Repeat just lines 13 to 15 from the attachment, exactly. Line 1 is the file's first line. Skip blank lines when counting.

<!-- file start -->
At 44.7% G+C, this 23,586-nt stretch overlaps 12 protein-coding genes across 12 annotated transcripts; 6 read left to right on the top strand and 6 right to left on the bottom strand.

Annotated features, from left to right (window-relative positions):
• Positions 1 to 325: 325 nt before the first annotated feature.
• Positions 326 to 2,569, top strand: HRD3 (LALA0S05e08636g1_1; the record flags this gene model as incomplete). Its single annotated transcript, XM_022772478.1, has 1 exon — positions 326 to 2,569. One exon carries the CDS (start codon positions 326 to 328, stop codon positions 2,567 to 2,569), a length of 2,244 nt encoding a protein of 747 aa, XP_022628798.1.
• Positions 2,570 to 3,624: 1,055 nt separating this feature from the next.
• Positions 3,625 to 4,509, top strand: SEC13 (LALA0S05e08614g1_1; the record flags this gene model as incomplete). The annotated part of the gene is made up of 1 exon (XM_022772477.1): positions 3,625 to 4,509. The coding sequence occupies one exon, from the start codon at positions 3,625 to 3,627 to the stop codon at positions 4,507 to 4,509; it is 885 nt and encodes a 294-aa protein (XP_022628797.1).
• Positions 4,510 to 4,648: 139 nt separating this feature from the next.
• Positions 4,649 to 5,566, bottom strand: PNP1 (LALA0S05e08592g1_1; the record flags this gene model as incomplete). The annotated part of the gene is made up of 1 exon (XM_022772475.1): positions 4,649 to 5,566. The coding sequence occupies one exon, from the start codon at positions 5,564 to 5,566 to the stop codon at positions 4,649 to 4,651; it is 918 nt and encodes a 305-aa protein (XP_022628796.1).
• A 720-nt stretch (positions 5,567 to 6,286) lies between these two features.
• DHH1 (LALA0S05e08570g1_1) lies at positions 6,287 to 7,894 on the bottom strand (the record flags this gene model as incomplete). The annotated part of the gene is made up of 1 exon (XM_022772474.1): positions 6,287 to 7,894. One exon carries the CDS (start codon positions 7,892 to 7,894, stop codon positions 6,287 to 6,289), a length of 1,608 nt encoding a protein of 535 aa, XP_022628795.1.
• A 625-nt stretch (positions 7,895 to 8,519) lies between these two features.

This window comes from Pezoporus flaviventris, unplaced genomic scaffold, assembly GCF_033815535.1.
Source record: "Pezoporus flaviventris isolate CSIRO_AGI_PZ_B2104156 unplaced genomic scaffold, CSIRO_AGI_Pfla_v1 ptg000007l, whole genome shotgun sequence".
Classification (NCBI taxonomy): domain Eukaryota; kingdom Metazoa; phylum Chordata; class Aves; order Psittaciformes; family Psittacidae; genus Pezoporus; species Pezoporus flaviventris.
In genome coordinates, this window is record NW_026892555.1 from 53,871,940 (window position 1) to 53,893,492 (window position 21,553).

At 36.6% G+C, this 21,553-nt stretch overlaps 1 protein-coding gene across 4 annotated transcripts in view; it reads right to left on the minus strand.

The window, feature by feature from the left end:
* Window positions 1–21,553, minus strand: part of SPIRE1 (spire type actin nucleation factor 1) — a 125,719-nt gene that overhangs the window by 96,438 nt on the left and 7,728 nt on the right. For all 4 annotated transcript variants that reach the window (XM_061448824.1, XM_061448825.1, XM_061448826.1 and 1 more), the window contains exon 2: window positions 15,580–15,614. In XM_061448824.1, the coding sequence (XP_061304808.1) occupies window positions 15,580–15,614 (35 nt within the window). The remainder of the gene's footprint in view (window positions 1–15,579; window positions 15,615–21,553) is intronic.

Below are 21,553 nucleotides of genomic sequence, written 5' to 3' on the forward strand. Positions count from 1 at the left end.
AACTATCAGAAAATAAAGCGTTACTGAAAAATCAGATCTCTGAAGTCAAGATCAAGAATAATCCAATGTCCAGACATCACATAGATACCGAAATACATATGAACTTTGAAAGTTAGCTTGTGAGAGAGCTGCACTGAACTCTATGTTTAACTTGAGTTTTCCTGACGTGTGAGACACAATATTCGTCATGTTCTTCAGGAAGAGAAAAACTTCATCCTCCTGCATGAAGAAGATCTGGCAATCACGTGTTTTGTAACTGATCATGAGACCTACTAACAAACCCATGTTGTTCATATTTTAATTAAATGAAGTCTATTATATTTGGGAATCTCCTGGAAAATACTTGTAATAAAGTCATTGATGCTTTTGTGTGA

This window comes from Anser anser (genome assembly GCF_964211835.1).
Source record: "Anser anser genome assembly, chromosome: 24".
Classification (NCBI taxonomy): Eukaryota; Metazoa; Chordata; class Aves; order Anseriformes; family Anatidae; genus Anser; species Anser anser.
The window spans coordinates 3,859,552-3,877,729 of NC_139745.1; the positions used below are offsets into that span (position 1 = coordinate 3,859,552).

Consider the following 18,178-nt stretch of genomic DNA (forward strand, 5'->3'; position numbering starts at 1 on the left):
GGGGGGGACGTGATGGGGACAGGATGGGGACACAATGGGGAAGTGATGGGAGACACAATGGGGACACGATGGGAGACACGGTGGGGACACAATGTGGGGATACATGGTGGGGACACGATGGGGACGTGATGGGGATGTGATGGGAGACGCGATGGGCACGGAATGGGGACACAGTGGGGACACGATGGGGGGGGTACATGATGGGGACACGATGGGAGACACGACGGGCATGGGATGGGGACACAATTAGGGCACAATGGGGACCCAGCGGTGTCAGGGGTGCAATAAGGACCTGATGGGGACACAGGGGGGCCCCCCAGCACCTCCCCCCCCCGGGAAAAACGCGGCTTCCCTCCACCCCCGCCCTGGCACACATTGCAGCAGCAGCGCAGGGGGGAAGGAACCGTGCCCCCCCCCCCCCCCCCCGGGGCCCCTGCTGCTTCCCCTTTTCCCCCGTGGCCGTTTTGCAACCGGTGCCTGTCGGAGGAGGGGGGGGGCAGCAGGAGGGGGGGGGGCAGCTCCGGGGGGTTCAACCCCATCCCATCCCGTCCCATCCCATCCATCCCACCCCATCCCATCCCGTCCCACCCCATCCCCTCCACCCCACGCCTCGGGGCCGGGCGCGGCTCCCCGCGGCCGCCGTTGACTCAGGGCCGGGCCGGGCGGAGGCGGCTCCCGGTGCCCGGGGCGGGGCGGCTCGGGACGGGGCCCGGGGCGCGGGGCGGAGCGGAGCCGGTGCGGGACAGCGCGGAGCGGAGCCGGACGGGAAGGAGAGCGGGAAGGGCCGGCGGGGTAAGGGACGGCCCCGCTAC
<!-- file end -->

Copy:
Source record: "Pezoporus flaviventris isolate CSIRO_AGI_PZ_B2104156 unplaced genomic scaffold, CSIRO_AGI_Pfla_v1 ptg000007l, whole genome shotgun sequence".
Classification (NCBI taxonomy): domain Eukaryota; kingdom Metazoa; phylum Chordata; class Aves; order Psittaciformes; family Psittacidae; genus Pezoporus; species Pezoporus flaviventris.
In genome coordinates, this window is record NW_026892555.1 from 53,871,940 (window position 1) to 53,893,492 (window position 21,553).